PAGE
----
“It reminds me of a certain puzzle,” said a brilliant scientist to me once on a train hurtling across the Pennsylvania countryside, away from the blood-stained kitchen floor and everything I owned. “It involves a prison with a hundred inmates and a single lightbulb…” He was very excited about his riddle but when he got to the part about the predetermined plan for when to turn on the bulb I gave him my best sad smile (for I had learned to trade in that currency) and told him that the inmates’ plan wouldn’t work for me; I had never received a message I’d left for myself. “It’s still a good riddle,” he offered. I just nodded, because it wasn’t safe to say that watching my mother get shot again never left me open to games or abstractions.
“What about your father?” I asked Kumbulohgo, the witch doctor. I think that was his name. My memory of the night is even hazier than usual; it was a conversation we had on the very first night I Remembered in that life; I was twelve, an early bloomer, and that combination of pride and terror that still rules the deep jungle of Africa flowed in my veins like a drug. I felt on that night that I was ready for life to begin; the Pursuit had not yet started, and I was naive. I recall his gnarled finger pointing up at the night canopy of my small world as he spoke of the Allfather and the single Truth that strung together all life like beads around His neck. My age-old soul shook my adolescent head and I asked if there weren’t some evil counterpart to the Allfather, some Tormenter who took pleasure in men’s lives and took pleasure in their pain. Kumbulohgo struck me then across the jaw, and the next day I was torn from my kind mother and strong father and sent into the wild. I never saw either of them again; my spear was not enough, and the beasts took me before the hunger could.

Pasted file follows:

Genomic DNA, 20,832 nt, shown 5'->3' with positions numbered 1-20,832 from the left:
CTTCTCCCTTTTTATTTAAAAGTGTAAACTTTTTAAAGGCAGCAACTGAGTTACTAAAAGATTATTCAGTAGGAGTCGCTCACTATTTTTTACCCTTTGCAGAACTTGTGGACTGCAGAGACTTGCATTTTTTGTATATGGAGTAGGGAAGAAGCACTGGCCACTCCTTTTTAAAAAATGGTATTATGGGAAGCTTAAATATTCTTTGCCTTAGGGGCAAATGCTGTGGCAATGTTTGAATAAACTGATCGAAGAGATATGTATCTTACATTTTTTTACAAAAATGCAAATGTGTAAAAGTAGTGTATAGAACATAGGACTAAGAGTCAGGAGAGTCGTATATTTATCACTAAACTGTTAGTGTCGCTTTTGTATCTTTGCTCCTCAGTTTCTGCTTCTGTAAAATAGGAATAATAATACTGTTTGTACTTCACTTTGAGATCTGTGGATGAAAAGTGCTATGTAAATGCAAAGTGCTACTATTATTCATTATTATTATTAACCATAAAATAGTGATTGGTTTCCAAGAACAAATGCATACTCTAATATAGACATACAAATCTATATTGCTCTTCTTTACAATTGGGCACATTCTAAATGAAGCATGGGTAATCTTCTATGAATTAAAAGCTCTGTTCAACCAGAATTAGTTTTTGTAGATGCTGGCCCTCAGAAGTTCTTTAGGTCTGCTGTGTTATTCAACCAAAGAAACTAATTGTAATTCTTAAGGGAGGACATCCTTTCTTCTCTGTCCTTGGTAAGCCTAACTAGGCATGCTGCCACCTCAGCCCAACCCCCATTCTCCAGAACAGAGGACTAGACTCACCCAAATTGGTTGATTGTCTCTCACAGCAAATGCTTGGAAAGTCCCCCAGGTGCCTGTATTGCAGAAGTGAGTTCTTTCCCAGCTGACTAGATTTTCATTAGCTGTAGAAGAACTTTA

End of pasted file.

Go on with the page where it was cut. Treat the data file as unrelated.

Not once at the moment of my Reawakening, when all my lives come back to me, did I ever find myself in a warm bed or with a full stomach. Gutters, stone, and privation were my lot, and though like all else I have known they followed a certain order or pattern always just beyond understanding, it was not an order anyone with a soft heart would create. So my eighteenth and nineteenth centuries were full of suicides.